September 28, 2018

Thursday was a lot of things to a lot of people.

It was a job interview for U.S. Supreme Court justice nominee Brett Kavanaugh; a chance for Christine Blasey Ford, a psychology professor who accused Kavanaugh of sexual assault, to tell her story; and a pivotal moment for the #MeToo movement. For some, it was another round of draining and retraumatizing news. Others were just plain angry, for a lot of reasons.

And — as with most international news events — there was a healthy dose of political falsehoods and internet hoaxes.

In the weeks leading up to Kavanaugh’s confirmation this week, which senators are expected to vote on this morning, fact-checking projects like The Washington Post Fact Checker and Snopes started debunking viral social media rumors about Kavanaugh, Ford and sexual assault. Journalists at outlets like The New York Times, which recently launched an anti-misinformation project, and BuzzFeed News also documented wide-reaching hoaxes.

“Our emphasis in covering the hearings is giving readers clarity and context about what they're seeing and hearing,” said Angie Holan, editor of (Poynter-owned) PolitiFact in a message. “It's an important moment in the confirmation process, but we can't assume that all readers are familiar with the issues or process.”

Still, the hearings have proved to be a little harder to fact-check than the traditional political event. And that’s because there’s still a lot that journalists don’t know, Holan said.

“I think the question that is most on everyone's minds is: Who is telling the truth here? Unfortunately, that's not something that the media or fact-checkers have been able to answer,” she said. “It is different from more typical political events, like debates or speeches, because at the heart of the hearing are many unanswered questions about what did or didn't happen.”

Below is a sample of the coverage that American fact-checkers have done related to the Kavanaugh hearings — including what they do and don’t know about the sexual assault allegations. Have another fact check you think we should include, or something you’re unsure is true? Email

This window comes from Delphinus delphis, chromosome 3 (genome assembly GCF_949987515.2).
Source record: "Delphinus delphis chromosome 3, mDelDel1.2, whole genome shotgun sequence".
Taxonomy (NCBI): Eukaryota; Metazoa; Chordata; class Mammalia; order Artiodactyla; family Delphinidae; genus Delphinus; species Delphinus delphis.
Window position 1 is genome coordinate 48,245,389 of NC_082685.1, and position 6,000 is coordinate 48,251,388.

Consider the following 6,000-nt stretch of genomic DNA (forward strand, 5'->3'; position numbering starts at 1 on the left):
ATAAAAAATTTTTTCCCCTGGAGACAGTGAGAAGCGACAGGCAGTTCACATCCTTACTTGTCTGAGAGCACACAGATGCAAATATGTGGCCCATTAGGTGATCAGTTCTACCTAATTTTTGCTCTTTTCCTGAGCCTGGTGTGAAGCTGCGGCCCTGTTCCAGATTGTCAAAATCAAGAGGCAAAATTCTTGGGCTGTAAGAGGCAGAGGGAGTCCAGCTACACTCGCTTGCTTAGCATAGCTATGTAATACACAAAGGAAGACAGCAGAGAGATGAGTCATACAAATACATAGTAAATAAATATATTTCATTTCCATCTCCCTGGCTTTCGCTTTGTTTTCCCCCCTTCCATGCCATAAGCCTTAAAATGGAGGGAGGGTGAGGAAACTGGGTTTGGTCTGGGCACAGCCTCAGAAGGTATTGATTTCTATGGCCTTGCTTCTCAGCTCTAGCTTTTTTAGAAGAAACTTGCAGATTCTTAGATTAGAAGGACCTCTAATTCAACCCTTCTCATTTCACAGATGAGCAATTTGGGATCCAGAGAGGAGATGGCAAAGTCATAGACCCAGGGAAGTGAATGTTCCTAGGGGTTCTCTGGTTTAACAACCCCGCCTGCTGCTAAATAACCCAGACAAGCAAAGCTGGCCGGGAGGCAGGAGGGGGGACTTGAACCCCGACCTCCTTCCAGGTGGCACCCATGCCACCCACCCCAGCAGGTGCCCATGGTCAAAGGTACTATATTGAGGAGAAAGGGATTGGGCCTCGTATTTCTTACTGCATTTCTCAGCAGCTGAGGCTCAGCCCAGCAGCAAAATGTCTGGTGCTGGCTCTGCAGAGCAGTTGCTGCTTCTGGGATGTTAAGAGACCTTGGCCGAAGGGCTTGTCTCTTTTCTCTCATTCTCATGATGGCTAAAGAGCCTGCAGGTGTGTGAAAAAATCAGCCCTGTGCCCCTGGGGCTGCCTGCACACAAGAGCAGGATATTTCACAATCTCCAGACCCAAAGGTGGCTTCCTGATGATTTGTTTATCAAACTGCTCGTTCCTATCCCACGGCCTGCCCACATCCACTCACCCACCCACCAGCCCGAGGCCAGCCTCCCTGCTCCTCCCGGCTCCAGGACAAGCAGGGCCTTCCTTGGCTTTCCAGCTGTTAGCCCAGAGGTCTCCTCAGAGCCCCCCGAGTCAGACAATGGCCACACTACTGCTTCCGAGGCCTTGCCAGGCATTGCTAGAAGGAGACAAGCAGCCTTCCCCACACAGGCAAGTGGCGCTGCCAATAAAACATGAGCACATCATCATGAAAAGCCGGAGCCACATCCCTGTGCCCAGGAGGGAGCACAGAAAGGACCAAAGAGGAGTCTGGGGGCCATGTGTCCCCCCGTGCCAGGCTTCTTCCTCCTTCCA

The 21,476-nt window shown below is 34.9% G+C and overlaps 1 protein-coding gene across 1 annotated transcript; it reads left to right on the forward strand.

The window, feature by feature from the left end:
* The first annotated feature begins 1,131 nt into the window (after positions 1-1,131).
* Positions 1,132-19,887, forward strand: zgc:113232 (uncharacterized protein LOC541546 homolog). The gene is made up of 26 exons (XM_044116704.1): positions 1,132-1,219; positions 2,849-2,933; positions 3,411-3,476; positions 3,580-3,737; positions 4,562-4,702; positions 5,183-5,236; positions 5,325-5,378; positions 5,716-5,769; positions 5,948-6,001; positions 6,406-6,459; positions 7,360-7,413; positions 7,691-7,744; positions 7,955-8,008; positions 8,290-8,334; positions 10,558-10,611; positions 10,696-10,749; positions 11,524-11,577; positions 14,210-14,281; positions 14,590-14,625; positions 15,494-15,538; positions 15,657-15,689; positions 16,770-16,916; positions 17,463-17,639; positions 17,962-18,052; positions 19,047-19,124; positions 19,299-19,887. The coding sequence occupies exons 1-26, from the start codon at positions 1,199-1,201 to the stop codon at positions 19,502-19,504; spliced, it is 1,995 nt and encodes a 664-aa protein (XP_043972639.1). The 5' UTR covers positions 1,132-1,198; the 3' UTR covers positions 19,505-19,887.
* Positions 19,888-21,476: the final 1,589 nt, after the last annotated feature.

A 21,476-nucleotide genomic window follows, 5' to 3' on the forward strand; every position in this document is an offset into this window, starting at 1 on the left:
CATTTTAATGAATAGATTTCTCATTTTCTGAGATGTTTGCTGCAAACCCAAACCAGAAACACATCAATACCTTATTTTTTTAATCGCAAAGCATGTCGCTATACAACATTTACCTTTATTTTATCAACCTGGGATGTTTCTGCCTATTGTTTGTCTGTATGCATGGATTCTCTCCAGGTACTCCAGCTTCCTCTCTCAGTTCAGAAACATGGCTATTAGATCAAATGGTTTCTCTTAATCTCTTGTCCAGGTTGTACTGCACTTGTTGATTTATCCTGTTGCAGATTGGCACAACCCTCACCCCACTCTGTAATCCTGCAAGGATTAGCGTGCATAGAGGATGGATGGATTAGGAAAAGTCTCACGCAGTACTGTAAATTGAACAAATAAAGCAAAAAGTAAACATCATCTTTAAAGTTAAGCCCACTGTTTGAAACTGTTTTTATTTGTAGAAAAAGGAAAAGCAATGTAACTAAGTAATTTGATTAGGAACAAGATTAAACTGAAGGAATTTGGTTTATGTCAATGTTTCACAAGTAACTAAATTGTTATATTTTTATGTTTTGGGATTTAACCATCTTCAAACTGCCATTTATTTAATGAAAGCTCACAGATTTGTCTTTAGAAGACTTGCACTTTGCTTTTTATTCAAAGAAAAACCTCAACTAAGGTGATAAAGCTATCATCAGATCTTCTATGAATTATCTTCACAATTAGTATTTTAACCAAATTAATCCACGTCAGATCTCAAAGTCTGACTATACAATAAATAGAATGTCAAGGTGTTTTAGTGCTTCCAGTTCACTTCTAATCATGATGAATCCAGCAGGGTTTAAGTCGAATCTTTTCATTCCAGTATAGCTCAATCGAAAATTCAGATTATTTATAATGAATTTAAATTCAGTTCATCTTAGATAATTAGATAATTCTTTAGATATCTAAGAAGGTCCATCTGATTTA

The Associated Press

Kavanaugh’s claim that witnesses refuted Ford

Kavanaugh’s claim of exoneration

Falsehoods About Ford

Graham Goes Too Far in Kavanaugh’s Defense

Trump’s Spin on Kavanaugh and FBI


Your Kavanaugh-Ford hearing questions answered

Fact-checking Donald Trump’s press conference on eve of Kavanaugh, Ford hearings

Fact-checking internet rumors about Brett Kavanaugh accuser Christine Blasey Ford

No, Christine Blasey Ford's brother isn't linked to Fusion GPS, Russia investigation

No, Brett Kavanaugh accuser Christine Blasey Ford isn't linked to abortion pill

No, Christine Blasey Ford not pictured with Hillary Clinton, George Soros

Fact-checking Donald Trump’s press conference on eve of Kavanaugh, Ford hearings


Did Bill Clinton Say ‘Allegations of Sexual Misconduct Should Disqualify a Man from Public Office?’

Is This a Photograph of Christine Blasey Ford’s Lawyer with Hillary Clinton?

Does Kavanaugh Accuser Deborah Ramirez Have ‘Ties to George Soros’?

Are 99% of Rape Allegations “Absolutely Fabricated”?

Did These GOP Senators Vote Against Reauthorizing the ‘Violence Against Women Act’?

Did Christine Blasey Ford Make a Sexual Assault Accusation Against Neil Gorsuch?

Is This a Photograph of Christine Blasey Ford Partying?

Did Chuck Grassley Warn About ‘Giving Americans the False Impression That Women Have Equal Rights?’

Did Ann Coulter Tweet That ‘Men Have No Choice But to Rape …’?

Is This a Photograph of Christine Blasey Ford Holding a ‘Not My President’ Sign?

Did Judge Martha Kavanaugh ‘Rule Against’ the Parents of Her Son’s Accuser, Christine Blasey-Ford?

The Washington Post Fact Checker

Brett Kavanaugh and allegations of sexual misconduct: The complete list

Did Brett Kavanaugh give false testimony under oath?

Brett Kavanaugh’s unlikely story about Democrats’ stolen documents

Editor's note: This story has been updated with two fact checks from the Associated Press.

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Daniel Funke is a staff writer covering online misinformation for PolitiFact. He previously reported for Poynter as a fact-checking reporter and a Google News Lab…
Daniel Funke

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